Induction cooktops have a lot of advantages over their gas and electric counterparts. For impatient cooks, the biggest pro might be sheer speed: the elements heat up quite fast – no more waiting endless minutes for a pot of water to boil, for instance. Another big advantage, especially for families with curious children, is that induction cooktops use an electromagnetic field that will only create heat when a pot or pan is on the heating element. That also means the surface cools to the touch... very quickly, and it’s easy to wipe clean – there are no metal grates or coils to attract stubborn grease and gunk.
Of course, there are some downsides to contend with. First, induction cooktops can be pricey compared to gas or electric, and second, they require magnetic cookware that will activate the induction heating elements. (Unsure? If a magnet sticks to the bottom of your pot or pan, it will probably work.) Some owners of induction cooktops also say the sensors have trouble recognizing smaller pots and pans, even when they are induction-compatible.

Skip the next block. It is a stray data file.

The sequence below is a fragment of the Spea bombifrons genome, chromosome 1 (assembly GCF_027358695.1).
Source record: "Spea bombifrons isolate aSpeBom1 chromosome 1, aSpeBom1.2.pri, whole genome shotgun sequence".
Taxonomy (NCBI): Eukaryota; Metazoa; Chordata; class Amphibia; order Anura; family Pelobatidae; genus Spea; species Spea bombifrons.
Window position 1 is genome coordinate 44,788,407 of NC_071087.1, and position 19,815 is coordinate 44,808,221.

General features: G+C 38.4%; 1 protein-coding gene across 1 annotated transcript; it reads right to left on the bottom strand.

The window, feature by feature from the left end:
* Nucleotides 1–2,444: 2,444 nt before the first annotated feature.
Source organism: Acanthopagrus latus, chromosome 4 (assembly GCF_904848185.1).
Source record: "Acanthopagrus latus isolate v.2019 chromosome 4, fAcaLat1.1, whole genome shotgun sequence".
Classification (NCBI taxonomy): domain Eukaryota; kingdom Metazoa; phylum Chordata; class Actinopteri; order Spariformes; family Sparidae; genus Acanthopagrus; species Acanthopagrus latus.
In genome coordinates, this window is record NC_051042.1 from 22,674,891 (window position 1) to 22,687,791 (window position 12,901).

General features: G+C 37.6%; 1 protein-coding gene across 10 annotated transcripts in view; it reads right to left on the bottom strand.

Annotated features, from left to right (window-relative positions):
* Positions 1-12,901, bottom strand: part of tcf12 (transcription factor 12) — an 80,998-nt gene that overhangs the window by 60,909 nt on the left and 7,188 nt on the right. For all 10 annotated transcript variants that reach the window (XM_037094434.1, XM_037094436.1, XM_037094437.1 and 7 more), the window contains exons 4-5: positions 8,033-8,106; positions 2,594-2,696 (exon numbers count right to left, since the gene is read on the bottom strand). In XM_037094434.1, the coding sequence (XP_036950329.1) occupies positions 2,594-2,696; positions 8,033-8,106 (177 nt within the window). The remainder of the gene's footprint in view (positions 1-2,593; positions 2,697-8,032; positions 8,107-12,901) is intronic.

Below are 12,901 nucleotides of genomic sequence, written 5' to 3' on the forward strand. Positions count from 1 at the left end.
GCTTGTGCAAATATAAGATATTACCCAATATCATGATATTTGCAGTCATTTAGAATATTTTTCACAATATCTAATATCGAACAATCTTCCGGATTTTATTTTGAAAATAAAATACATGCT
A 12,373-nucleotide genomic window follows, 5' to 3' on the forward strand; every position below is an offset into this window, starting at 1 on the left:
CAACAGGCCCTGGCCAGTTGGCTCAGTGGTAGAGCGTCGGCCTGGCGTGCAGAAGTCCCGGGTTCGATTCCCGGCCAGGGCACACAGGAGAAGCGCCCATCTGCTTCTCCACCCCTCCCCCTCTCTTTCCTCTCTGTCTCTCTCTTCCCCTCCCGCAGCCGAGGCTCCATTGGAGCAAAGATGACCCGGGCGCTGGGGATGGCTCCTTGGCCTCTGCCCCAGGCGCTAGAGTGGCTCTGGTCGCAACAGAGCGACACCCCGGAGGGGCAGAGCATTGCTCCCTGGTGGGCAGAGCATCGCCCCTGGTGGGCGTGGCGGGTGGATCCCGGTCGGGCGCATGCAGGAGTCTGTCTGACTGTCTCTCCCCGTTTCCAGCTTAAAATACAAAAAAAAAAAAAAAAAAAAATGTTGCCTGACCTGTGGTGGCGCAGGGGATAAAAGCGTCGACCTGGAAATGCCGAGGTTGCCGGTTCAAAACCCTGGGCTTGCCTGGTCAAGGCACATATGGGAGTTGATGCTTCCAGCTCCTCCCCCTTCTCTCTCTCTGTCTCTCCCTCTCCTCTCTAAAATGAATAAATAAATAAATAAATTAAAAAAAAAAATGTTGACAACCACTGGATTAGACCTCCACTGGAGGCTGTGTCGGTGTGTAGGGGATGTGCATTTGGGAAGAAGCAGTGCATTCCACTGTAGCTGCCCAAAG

Ready to take the plunge and invest in an induction cooktop? Here are five of your best bets available for purchase online.
Owners say this GE Profile induction cooktop offers a hard-to-find combination of quality and value. Available in all black or black with stainless steel trim, this 36-inch cooktop has five heating elements: one 6-inch, two 7-inch, one 8-inch, and one 11-inch. The 11-inch burner has 3,700 powerful watts to make quick work of boiling water; the other burners range from 1,800 to 3,200 watts. A 30-inch model is also available.